The Olfactory Bulb

Odorant receptors and associated second-messenger systems are primarily localized within the ciliary tufts of olfactory neurons. The tufts extend from the surface of the epithelial plate and are immersed in mucous. The cell body, located in deeper epithelial layers, has a single nonmyelinated axon that must pass through small holes in the cribriform plate before synapsing on the olfactory bulb located just above the level of the eyes (Fig. 3). These are among the smallest (therefore, slowest conducting) neurons in the body, and they are highly vulnerable to injury from head trauma. Some return of function often occurs because of the regenerative capacity of the neurons, as mentioned earlier.

One of the major structural features of the olfactory bulb is the arrangement of cell processes in bundles called glomeruli, which contain the axonal endings of olfactory receptors and the apical dendrites of roughly 100 second-order olfactory neurons. Each glomerulus receives input from 25,000 primary olfactory neurons, and each primary olfactory neuron synapses with several of the secondary neurons within the glomerulus. The end result is that each second-order neuron receives several thousand synaptic inputs from olfactory receptors.

There are two types of second-order olfactory neurons: mitral and tuf ted cells. Both receive information from olfactory receptor synapses within the glomerulus. In addition, they make reciprocal synapses with neuronal processes from two types of interneurons: (1)periglomeru-lar cell processes within the glomerulus, and (2) granule cell processes in the external plexiform layer located proximal to the glomerular layer. Periglomerular cells provide short feedback loops among the glomeruli, whereas granule cells are part of a long inhibitory feedback loop involving the olfactory cortex. In this latter pathway, olfactory signals are sent through olfactory receptors to secondary neurons in the olfactory bulb and on to tertiary cells in the olfactory cortex. These tertiary cells then project back to the bulb and activate granule cells, which in turn release gamma aminobutyric acid (GABA) to inhibit mitral and tufted cells.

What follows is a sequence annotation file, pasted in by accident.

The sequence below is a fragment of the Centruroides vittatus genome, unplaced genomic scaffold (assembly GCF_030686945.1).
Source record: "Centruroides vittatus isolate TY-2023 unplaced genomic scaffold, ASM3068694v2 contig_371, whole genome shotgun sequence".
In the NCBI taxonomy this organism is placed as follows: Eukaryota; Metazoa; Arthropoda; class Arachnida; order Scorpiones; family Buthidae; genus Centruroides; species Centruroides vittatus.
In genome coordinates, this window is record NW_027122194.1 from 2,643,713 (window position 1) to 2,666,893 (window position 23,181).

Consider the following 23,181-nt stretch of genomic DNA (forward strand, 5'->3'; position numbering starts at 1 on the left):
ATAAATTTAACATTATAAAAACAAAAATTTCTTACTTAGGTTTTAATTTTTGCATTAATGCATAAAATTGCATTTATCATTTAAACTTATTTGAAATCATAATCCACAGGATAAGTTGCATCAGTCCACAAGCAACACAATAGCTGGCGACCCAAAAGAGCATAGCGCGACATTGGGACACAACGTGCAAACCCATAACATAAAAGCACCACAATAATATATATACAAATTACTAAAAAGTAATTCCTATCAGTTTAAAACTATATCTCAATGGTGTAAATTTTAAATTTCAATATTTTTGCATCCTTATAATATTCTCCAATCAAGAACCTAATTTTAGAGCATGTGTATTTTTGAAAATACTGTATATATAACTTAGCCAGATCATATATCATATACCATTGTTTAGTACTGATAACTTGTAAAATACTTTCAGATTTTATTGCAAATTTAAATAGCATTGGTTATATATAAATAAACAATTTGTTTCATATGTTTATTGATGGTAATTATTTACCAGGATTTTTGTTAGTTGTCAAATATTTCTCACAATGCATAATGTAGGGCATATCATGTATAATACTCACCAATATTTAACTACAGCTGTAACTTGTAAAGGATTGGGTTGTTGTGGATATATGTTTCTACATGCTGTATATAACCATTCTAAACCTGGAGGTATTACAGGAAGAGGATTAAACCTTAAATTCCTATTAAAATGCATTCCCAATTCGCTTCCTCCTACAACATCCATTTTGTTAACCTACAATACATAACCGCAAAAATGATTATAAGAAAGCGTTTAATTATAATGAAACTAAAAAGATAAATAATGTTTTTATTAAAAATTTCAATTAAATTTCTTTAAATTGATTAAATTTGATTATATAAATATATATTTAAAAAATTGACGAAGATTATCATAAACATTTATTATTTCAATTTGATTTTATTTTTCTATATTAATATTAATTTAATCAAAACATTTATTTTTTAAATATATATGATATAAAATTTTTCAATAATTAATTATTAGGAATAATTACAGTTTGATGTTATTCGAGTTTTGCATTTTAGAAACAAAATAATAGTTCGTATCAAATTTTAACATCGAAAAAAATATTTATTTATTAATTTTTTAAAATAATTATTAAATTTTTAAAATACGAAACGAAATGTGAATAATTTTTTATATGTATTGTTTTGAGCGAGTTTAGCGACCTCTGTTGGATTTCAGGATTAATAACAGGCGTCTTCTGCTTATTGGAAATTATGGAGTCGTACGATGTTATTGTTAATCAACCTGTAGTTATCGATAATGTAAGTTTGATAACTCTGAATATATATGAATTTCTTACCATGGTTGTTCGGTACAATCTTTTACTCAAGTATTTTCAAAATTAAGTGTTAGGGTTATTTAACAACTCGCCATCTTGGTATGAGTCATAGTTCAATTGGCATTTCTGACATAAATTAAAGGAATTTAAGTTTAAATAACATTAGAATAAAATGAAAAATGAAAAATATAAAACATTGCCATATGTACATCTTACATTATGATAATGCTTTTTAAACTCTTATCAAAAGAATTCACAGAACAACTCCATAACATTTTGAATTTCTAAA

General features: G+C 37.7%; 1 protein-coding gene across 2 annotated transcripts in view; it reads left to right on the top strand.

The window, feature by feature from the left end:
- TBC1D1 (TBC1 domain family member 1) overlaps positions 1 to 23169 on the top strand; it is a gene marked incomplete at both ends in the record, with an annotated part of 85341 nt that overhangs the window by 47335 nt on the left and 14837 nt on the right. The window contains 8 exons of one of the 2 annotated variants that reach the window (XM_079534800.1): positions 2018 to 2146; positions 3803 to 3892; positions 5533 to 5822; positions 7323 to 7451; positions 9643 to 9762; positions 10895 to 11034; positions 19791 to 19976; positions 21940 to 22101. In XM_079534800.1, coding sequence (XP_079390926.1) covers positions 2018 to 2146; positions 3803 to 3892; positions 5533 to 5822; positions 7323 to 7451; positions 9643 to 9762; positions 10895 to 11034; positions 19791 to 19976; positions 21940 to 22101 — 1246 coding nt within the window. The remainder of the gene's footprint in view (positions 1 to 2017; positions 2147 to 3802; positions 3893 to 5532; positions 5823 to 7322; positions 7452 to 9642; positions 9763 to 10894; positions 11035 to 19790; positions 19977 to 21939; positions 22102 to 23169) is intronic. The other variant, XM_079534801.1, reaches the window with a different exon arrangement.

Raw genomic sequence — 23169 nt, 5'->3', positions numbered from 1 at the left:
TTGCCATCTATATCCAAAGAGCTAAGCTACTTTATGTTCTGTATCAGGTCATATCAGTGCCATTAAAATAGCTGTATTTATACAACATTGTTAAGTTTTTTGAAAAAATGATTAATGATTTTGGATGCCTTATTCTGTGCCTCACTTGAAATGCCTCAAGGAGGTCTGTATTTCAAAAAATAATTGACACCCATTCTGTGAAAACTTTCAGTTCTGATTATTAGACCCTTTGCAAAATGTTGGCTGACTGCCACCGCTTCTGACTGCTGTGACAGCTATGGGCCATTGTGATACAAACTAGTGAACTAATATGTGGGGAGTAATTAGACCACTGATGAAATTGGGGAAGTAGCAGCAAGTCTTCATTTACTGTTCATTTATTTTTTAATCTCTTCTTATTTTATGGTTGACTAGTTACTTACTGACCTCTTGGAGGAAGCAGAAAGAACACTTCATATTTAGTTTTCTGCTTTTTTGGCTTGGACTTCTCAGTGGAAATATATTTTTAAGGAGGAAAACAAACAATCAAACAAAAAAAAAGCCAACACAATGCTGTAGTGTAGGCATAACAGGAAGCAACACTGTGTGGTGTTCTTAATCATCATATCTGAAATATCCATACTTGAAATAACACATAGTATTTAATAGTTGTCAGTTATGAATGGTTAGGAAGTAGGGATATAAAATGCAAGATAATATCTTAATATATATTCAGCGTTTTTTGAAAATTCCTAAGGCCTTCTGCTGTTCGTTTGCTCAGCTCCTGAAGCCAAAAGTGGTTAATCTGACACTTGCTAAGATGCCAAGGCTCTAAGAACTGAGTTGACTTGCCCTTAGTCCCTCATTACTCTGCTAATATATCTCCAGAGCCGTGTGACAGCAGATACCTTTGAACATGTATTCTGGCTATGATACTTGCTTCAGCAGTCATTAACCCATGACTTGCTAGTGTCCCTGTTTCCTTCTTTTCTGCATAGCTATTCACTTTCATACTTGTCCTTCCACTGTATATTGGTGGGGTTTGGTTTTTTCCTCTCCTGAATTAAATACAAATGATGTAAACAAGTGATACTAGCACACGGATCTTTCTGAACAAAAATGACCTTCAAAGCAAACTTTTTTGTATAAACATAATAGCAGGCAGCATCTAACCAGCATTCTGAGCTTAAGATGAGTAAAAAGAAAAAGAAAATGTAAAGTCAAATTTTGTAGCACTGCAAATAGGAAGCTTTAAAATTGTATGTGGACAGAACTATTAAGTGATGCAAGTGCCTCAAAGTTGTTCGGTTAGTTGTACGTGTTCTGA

The regional patterns of odorant-specific neurons seen in the olfactory epithelium are also seen in the bulb; however, there does not seem to be a one-to-one transfer of odor-specific information. The recognition of a specific odor results from the spatial pattern of olfactory receptors that are activated and that in turn activate a circumscribed group of secondary neurons in the olfactory bulb. It appears that in the olfactory system, as in most other sensory systems, the location of the neurons activated by a specific input provides a code for some aspect of the stimulus. In the visual system, a retinotopic map indicates the location of light within the visual field; in the auditory system, a tonotopic map indicates the frequency of sound (pitch); and, in the olfactory system, a odorotopic map indicates not the location of the odor but the chemical properties of the odorant. Many recognizable odors are actually mixtures, and the olfactory code for these smells seems to be generated in terms of the specific sets of neurons that are activated and the specific regions of the nasal epithelium or olfactory bulb in which they reside.

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